14 January 2018
Second Sunday After Epiphany / Proper 2
1 Samuel 3:1-10 [11-20]
Psalm 139:1-6, 13-18
1 Corinthians 6:12-20
John 1:43-51

 

Before attending university, I spent a year with a Lutheran monastic community in Northern Germany. One of the brothers there once told of his conversion story. The part I remember is this (aside from the fact that he obviously had not been raised in the faith):

When he “gave his life to Jesus” he said the Jesus Prayer, which goes something like this, “Lord Jesus, I need You. Thank You for dying on the cross for my sins. I open the door of my life and receive You as my Saviour and Lord. Thank You for forgiving my sins and giving me eternal life. Take control of the throne of my life. Make me the kind of person You want me to be.”

Then he entered the date on the page of the tract where the prayer was written and signed his name.

He felt ecstatic. He felt flooded with the Holy Spirit. He knew that that which had happened was real and that his life had been profoundly changed.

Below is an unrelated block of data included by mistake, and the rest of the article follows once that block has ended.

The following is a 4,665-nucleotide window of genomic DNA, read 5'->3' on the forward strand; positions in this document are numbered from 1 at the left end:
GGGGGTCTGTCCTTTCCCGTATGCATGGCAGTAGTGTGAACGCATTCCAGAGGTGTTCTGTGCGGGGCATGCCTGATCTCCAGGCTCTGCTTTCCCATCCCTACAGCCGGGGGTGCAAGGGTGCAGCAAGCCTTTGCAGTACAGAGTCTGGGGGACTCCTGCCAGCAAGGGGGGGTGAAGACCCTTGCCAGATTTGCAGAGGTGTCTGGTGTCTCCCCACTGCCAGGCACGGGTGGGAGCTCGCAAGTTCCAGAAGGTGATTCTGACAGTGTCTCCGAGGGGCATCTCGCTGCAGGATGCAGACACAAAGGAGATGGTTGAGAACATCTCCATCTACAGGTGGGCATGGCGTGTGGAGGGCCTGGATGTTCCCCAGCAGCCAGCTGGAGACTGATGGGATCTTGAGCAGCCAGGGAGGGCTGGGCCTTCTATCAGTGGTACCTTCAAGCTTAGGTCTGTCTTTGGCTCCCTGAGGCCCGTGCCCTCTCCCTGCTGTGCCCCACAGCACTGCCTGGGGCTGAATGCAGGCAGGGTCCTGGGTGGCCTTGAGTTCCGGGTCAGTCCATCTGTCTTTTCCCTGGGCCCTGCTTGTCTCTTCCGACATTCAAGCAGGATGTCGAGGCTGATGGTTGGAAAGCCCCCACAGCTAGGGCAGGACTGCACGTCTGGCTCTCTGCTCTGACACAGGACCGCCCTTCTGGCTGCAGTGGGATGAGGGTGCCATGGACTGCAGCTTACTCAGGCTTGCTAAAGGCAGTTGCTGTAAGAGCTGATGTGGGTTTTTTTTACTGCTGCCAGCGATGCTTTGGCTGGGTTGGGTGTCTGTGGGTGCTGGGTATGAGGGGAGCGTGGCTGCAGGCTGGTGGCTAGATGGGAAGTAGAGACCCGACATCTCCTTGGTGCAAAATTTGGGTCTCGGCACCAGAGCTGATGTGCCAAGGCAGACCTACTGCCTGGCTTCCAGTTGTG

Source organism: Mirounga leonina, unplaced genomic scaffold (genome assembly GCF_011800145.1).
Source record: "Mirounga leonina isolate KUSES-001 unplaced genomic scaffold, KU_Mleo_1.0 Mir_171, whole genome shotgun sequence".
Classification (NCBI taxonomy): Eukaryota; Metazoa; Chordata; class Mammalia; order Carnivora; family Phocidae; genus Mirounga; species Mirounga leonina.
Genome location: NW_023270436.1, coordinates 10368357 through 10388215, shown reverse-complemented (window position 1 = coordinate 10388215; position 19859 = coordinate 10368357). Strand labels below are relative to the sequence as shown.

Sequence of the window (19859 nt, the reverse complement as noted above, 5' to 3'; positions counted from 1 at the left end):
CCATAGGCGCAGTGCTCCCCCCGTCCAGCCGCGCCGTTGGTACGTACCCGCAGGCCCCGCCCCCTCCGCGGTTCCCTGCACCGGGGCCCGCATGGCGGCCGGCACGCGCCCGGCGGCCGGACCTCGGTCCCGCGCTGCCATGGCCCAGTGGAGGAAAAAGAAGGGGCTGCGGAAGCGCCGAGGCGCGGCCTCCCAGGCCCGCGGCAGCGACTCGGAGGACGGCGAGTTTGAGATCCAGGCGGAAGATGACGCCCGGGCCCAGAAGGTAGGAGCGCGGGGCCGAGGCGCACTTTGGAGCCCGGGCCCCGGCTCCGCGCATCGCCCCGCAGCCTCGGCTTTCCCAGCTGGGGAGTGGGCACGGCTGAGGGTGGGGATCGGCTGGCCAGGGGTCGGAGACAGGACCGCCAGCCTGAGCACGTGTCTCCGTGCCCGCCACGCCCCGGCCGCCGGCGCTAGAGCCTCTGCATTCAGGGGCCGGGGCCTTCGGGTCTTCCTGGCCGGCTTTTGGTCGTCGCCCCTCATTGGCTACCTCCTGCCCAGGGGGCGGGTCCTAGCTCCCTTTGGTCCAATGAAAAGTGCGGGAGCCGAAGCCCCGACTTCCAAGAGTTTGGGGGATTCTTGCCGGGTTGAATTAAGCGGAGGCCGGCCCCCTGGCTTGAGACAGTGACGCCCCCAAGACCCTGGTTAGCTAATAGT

But the story isn’t over yet. As days went on, he felt less ecstatic, and not as close to God as on the day when he had spoken that prayer. So he began to doubt what had happened in the sense that he thought that he had not done it right and therefore must do it again. And so he took that little booklet and opened it to the page that bore the date of his conversion and his signature. And he crossed out his name, and crossed out the date, and he said the prayer again, and signed the page anew, and entered the date a second time. This happened on more than one occasion, until he realized that prayer is not an incantation and that faith is not magic, but there are simply times when we feel closer to God than others.

I think he may have told us the story to highlight the emphasis on the individual, on what we say, believe, pray, and experience, and that what we do, feel, and experience only goes so far.